The Diagram Markup Language (DML) and its compiler provide an open standard for encoding and interacting with diagrammatic content. Marking up a diagram, an ill-defined problem months ago, now takes an average of 3 hours. One result is beautiful diagrams, but more significantly these tools provide a formal framework for referencing diagrammatic content, computationally finding patterns therein, and quantitatively expressing those patterns. The first half of this report details some observations found by encoding the diagrams in Floating Bodies, Book I. These observations motivate new computational techniques for systematically exploring the information contained within a diagram.
In Floating Bodies, propositions 1.6 and 1.7, Archimedes primarily reasons with logical primitives with no intuitive geometric representation. Unlike a Euclidean circle or even a fluid surface that can be presented as a geometric circle or curve, Archimedes introduces concepts like weight and volume. In Heath's edition, weight and volume are presented as rectangles. The heavier the weight of a solid, the larger its 'weight rectangle' becomes and the size of the corresponding solid increases as well. Propositions 1.6 and 1.7 demonstrate that Archimedes used geometric representations of non-geometric concepts in the reasoning process. What conventions did Archimedes follow for presenting primitives lacking an intuitive geometric form? The conventions observed in the Archimedes Palimpsest emphasize the logical properties required by the proof.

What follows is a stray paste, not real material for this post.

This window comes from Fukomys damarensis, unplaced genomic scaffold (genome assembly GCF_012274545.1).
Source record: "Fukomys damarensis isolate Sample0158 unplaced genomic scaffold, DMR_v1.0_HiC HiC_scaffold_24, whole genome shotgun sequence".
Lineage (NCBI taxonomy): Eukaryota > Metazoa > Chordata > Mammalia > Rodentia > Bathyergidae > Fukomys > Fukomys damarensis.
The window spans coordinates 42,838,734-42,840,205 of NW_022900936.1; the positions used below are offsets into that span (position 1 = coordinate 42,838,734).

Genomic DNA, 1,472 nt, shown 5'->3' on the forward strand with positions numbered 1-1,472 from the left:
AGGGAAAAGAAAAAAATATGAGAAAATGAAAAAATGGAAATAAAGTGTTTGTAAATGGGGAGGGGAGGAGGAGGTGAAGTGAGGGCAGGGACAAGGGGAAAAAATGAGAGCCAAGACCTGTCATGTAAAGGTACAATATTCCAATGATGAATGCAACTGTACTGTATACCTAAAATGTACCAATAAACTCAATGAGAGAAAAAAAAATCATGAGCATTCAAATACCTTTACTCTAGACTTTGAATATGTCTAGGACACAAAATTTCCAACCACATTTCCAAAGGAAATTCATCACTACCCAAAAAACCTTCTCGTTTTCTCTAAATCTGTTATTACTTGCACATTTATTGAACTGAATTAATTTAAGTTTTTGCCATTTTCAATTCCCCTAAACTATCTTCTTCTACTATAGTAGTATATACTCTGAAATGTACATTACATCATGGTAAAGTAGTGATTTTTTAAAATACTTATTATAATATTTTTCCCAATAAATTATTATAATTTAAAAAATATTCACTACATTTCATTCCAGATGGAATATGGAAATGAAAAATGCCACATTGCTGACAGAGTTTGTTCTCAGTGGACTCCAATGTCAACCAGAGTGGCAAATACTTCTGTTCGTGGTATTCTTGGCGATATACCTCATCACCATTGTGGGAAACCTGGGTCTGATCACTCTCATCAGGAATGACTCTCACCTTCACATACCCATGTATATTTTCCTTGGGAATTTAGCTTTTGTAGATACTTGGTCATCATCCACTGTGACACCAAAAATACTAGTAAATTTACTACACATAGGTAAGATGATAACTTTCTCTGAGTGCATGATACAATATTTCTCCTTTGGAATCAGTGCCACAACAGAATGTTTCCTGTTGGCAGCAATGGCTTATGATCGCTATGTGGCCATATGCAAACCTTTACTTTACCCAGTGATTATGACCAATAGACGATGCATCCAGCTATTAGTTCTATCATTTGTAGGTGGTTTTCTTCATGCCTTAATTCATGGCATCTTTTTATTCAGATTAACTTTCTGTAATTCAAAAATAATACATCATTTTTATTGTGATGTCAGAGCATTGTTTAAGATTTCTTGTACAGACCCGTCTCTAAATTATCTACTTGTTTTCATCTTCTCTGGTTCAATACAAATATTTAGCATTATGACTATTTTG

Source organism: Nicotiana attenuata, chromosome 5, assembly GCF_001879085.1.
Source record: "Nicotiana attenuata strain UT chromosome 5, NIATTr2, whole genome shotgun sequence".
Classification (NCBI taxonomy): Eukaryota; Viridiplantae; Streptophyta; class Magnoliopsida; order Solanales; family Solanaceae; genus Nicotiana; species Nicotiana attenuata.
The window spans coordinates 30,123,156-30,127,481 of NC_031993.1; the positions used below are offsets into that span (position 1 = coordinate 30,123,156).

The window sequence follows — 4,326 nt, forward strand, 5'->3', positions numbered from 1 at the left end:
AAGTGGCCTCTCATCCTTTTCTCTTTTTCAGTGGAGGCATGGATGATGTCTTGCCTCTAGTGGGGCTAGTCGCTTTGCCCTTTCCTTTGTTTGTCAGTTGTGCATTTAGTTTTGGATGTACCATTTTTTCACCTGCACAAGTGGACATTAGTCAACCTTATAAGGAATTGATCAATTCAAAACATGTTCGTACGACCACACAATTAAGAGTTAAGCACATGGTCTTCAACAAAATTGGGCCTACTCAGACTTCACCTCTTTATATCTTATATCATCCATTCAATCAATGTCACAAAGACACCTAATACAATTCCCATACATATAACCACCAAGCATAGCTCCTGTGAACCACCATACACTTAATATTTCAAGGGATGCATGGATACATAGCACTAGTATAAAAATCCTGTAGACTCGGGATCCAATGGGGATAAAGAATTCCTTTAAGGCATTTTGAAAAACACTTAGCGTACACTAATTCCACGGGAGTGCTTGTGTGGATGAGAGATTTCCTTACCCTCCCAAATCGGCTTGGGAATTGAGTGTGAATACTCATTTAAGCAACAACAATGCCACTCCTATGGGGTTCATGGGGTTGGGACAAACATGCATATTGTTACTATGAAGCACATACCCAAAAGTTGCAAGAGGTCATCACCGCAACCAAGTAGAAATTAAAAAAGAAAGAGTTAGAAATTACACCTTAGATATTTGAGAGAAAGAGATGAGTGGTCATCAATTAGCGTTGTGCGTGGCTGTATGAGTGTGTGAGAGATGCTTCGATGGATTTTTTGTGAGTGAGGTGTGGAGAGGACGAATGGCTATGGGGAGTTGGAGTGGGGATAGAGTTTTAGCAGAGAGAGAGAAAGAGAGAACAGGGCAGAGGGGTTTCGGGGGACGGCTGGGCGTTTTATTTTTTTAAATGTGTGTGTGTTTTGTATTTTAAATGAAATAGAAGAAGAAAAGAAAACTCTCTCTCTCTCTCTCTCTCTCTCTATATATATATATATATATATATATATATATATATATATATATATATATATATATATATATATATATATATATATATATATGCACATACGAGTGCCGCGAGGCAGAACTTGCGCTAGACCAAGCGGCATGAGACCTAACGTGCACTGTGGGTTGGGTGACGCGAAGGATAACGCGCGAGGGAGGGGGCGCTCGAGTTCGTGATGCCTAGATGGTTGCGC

In proposition 1.5, Archimedes explicitly sets the construction up as in proposition 1.3 with slight changes in logic and presentation. The density of the solid 'efgh', the same as that of the fluid surface in 1.3, is lighter than the fluid surface in 1.5. Presentationally, little changes from 1.3 to 1.5 besides the shape and location of 'efgh'. This is because proposition 1.3 displays 'efgh' projecting above the fluid surface as if it were lighter per unit volume than the fluid. A logical impossibility in 1.3, the similar presentation is now logically consistent in proposition 1.5. Propositions 1.3 and 1.5 reveal that Archimedes actively uses previous constructions, changing them slightly in logic and presentation. Does Archimedes refer to some constructions more than others? Does he ever refer to a subset of steps within a construction or does he always use them in their entirety? Perhaps the logical dependencies determined by these patterns of reference affected the order in which Archimedes presented propositions.